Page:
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Special Travel Issue | Italy

True Tables of Venice

Skip the Restaurants That Cater to Tourists in This Storied Canal City and Find Out Where to Eat and Drink Like a Venetian

March 30, 2003|Marlena de Blasi | Marlena de Blasi is a journalist and former chef who has written two cookbooks on Italian food and "A Thousand Days in Venice," a memoir. She lives in Umbria.

Ater a visit to this water kingdom in 1993, rather than coming home with some wonderful piece of Murano glass, a gold-rubbed cherub or a handmade Carnevale mask, I returned instead with a Venetian. A deep-voiced, blueberry-eyed Peter Sellers type, he followed me home, asked me to marry him, and together we returned to la Serenissima to live at the edge of the Adriatic Sea.

During the 1,000 days I lived there, I discovered how to eat and drink like a Venetian rather than a tourist. I eventually carved myself a luscious gastronomic route, marking the most genuine, traditional stops along the trail of la vecia cucina Venexiana--ancient Venetian cuisine--full of absorbing dishes imprinted with the same spices that were the prized booty of the city's trading epoch with the Arabs, Turks, Persians and Egyptians.

I trolled the markets near the Rialto Bridge, ogling the baroque, seductive heaps of fruits and vegetables and herbs and wild grasses--looking like a Caravaggio painting--from the agricultural plains that stretch out beyond the city. I'd stand amid the clamor of the fish hall, inhaling the dizzying perfumes of sea salt and fish blood, coveting every slithering, swimming, crawling creature for my kitchen pot. The spices, produce and seafood translate into lush heirloom dishes such as sarde in saor, fresh, briny-sweet sardines that are fileted, fried and laid to rest in vinegared onions and bay leaves, strewn with pine nuts and wine-plumped raisins.

I learned about the bacari, the traditional wine bars where Venetian gastronomic, social, political and sentimental life unfolds. I discovered which trattorie and osterie served the most authentic food, and early on learned to avoid those ever-present tourist restaurants where six-language menus spit out by computers hang in windows and the fish served up have long-dead eyes.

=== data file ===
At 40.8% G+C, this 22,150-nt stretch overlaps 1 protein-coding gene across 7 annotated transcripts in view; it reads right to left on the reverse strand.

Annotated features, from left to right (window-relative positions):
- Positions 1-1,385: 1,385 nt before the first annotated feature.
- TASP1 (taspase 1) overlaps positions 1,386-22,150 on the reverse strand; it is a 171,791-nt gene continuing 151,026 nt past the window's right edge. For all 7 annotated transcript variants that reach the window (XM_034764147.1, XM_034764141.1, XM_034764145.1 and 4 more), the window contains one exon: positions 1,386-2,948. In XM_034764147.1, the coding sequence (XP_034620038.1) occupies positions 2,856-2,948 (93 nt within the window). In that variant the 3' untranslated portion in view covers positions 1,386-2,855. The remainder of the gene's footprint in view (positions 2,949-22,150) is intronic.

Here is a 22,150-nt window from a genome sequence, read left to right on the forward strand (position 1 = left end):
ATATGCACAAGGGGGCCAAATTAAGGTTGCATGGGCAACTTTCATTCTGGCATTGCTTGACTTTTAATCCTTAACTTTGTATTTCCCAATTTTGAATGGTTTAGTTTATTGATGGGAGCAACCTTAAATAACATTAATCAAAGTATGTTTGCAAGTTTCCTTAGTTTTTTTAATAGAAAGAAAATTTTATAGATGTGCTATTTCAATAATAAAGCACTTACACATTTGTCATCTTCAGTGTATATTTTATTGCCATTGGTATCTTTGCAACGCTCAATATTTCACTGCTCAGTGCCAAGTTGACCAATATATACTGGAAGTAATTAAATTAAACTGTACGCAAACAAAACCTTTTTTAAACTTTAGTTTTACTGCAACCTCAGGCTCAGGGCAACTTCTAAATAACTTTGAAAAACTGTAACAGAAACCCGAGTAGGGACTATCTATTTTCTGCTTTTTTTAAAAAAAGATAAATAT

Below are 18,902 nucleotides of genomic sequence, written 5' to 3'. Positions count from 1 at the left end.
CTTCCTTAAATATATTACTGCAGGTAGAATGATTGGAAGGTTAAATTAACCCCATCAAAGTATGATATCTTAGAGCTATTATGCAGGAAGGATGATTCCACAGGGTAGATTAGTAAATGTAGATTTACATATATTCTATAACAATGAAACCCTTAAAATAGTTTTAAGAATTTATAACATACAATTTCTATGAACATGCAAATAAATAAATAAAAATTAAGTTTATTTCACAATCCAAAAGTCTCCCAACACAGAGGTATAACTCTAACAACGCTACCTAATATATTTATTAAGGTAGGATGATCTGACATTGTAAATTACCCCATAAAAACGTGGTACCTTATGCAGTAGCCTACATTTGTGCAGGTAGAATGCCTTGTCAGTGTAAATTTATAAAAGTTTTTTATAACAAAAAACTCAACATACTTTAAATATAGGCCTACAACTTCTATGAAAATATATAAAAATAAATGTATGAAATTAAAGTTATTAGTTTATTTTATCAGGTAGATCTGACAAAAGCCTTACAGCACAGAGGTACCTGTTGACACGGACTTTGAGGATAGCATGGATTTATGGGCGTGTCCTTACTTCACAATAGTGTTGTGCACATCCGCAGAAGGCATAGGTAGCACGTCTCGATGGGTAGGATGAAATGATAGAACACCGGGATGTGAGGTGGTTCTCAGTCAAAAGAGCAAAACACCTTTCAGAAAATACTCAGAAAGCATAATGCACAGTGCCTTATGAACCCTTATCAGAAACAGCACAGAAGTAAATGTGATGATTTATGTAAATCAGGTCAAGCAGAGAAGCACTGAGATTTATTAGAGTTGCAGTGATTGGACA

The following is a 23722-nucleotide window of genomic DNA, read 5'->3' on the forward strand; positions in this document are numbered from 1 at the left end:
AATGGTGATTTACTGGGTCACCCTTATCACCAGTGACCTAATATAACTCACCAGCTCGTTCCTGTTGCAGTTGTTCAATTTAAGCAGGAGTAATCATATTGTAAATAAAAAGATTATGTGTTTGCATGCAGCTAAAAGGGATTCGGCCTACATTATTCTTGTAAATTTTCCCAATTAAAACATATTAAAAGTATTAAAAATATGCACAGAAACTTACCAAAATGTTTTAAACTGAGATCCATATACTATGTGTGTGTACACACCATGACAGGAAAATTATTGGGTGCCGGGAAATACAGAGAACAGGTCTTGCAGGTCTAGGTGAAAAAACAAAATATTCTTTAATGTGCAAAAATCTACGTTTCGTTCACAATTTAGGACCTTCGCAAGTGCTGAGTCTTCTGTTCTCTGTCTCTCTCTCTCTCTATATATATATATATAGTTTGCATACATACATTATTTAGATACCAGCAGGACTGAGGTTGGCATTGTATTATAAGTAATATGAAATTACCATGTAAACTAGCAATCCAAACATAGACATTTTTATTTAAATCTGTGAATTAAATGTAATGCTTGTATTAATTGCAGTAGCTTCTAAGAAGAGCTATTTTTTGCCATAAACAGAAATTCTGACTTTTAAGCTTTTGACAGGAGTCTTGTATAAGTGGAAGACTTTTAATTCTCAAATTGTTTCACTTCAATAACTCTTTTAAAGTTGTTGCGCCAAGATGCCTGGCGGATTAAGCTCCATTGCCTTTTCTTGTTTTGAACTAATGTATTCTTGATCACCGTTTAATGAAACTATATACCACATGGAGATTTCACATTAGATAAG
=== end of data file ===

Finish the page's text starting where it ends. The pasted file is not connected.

Though my blueberry-eyed Venetian and I live in Umbria now, Venice remains very much a part of our lives. And the gastronomic trail I laid 10 years ago is the one we follow still. Primal to learning how to eat and drink like a Venetian is to understand the ritual of andar a ombre--"to go for a shade." The story goes that in the early days, when St. Mark's Square was still a grassy expanse tangled with grapevines and cherry orchards, strolling vendors sold cups of wine drawn from barrels set on wooden carts, refreshment for merchants, nobles, seamen and priests. The carts assembled in the shade of the bell tower, and as the hot Venetian sun moved, so did they, following the slivers of shadow as they circled the tower. Hence a glass of wine from these vendors was called an ombre--a "shade." It still is.

Watch the Venetians and see that to take an ombre together with a friend once or twice (or more) a day is to renew the bond, to celebrate each other. They quaff a tumbler of prosecco or torbolino, custoza or tokay, local white wines. To keep company with the ombre are endless little bites called cicheti (chee-KET-ee): a bit of roasted polenta topped with a smudge of baccala (dried cod) whipped to a cream; tiny fried cuttlefish tossed whole into the mouth from the tip of a toothpick, letting the warm ink in their bellies wash slowly down your throat; half of a hard-cooked egg, its yolk orange as pumpkin and topped with an anchovy.

So when friends say, "Se vedemo piu tard," Venetian dialect for "We'll see you later," it is not an idle phrase. They probably will meet again soon at a wine bar to enjoy one another's company. And where better to start getting a true taste of Venice than at Do Mori.

Cantina do Mori

Nearly hidden on a little street inside the Rialto marketplace, Venice's gastronomic center, Cantina do Mori has fed and slaked the thirsts of merchants and citizens, blackguards and kings for 500 years. During my first forays around Venice, I would sidle up to the bar here with the fishmongers and butchers, the farmers, the chefs, the indigenous citizenry. I watched them, mimicked them, calling for my own tumbler of cold tokay at 9 a.m., shameless as a sailor.

I never could quite get the hang of tossing my head back and pouring the delicious stuff down in a single, long guzzle. The Venetians would slam an emptied glass on the bar, pull out the proper coinage and be out the door while I was still on my second, tentative sip.

Food will help, I thought. And so, again, I did what the Venetians do, calling for a pair of castraure--tiny, thumbnail-size artichoke hearts on long, slender stems, braised in white wine and lemon. Having dispatched them, I ordered little pickled onions wrapped in anchovies; a chunk of whiffy cheese; a tiny sandwich of smoked trout; then one smeared with truffle paste; another with a mash of wild mushrooms and cream.

I was almost feeling at home, but still too paralyzed to speak to anyone but the barman. I stood there, watching the diorama before me. But Venetians are intolerant of timidity, and soon they began talking to me. Then I was home at last.

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